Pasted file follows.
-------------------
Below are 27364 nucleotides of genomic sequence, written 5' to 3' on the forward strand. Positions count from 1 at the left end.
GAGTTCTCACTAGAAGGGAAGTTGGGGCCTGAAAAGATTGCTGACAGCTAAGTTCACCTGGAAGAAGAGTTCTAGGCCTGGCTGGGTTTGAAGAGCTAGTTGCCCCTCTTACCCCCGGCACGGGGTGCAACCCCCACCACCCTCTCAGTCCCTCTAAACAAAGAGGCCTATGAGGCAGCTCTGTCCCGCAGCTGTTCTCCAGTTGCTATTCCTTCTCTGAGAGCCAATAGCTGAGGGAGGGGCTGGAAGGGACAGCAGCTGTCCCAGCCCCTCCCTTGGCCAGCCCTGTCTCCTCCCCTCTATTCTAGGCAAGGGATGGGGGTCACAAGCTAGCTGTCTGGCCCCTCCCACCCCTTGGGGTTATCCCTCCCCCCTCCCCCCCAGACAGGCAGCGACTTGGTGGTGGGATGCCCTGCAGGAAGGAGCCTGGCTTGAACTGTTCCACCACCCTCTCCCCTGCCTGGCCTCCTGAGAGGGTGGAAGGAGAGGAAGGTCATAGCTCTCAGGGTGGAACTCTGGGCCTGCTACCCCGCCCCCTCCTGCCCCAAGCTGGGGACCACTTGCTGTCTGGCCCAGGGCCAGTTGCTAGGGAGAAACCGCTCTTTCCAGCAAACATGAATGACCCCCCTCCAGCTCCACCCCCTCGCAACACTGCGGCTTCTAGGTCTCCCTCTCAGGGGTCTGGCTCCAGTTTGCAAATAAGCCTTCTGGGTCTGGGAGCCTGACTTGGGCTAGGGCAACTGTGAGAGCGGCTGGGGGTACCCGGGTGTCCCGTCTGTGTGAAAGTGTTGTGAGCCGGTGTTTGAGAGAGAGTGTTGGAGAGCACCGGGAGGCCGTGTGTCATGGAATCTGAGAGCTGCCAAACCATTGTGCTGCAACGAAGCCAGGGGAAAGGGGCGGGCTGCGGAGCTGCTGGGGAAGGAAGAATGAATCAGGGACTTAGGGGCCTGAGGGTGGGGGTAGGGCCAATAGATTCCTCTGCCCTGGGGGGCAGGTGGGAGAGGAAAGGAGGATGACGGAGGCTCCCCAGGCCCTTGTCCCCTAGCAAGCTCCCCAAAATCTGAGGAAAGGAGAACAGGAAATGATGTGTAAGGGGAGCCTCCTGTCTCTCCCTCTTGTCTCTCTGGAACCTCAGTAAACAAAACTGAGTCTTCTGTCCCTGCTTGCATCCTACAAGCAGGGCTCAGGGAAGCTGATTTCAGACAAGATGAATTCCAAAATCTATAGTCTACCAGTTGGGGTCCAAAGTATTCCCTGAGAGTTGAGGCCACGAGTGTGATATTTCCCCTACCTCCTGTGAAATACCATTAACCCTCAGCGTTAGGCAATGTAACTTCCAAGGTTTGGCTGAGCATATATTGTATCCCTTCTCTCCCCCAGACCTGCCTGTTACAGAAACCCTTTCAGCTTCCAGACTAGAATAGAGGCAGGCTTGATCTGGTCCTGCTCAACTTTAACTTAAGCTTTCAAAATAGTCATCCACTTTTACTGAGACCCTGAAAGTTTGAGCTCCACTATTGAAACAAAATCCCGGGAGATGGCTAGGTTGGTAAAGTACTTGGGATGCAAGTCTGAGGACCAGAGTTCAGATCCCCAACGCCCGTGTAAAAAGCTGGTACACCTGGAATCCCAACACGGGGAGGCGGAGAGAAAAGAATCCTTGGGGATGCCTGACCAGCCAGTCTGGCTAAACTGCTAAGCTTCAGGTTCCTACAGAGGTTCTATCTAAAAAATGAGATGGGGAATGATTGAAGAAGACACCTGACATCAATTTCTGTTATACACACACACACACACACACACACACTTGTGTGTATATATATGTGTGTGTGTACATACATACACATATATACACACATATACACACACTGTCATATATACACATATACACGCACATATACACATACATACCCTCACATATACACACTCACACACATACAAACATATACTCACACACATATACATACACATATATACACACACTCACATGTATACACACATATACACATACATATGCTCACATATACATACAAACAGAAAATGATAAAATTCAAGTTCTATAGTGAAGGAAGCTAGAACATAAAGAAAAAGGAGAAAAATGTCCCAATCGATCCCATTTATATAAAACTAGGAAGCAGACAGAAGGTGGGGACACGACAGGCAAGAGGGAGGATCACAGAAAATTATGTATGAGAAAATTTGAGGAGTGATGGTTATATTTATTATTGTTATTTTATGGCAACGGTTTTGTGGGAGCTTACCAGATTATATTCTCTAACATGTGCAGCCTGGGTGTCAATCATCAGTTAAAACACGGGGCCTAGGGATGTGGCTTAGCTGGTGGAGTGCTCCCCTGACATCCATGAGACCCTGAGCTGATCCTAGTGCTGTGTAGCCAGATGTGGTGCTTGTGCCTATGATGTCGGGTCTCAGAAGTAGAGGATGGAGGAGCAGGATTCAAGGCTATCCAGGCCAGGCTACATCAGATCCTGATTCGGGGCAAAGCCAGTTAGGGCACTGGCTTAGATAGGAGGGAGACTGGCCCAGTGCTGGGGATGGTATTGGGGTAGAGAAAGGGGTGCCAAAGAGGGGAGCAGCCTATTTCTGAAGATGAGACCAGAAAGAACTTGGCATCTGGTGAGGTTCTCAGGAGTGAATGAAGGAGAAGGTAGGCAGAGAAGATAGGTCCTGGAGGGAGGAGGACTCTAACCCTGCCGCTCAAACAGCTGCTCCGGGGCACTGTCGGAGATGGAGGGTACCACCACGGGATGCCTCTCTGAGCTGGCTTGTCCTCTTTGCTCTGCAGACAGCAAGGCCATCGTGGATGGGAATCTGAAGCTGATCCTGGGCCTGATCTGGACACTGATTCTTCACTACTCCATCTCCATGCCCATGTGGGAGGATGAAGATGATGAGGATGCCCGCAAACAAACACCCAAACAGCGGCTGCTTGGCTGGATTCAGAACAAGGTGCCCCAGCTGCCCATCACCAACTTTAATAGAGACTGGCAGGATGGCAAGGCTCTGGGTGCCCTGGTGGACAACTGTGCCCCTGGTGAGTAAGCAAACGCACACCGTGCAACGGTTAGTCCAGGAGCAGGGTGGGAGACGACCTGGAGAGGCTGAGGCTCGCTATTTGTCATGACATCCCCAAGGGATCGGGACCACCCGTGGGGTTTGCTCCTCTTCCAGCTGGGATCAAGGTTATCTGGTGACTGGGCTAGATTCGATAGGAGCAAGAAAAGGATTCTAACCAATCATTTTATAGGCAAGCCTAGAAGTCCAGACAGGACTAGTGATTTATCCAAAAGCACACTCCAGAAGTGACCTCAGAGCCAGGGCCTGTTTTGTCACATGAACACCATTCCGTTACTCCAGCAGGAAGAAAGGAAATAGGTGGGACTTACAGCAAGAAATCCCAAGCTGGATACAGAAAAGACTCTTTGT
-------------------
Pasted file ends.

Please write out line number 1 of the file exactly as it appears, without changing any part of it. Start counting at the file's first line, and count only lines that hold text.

Below are 27364 nucleotides of genomic sequence, written 5' to 3' on the forward strand. Positions count from 1 at the left end.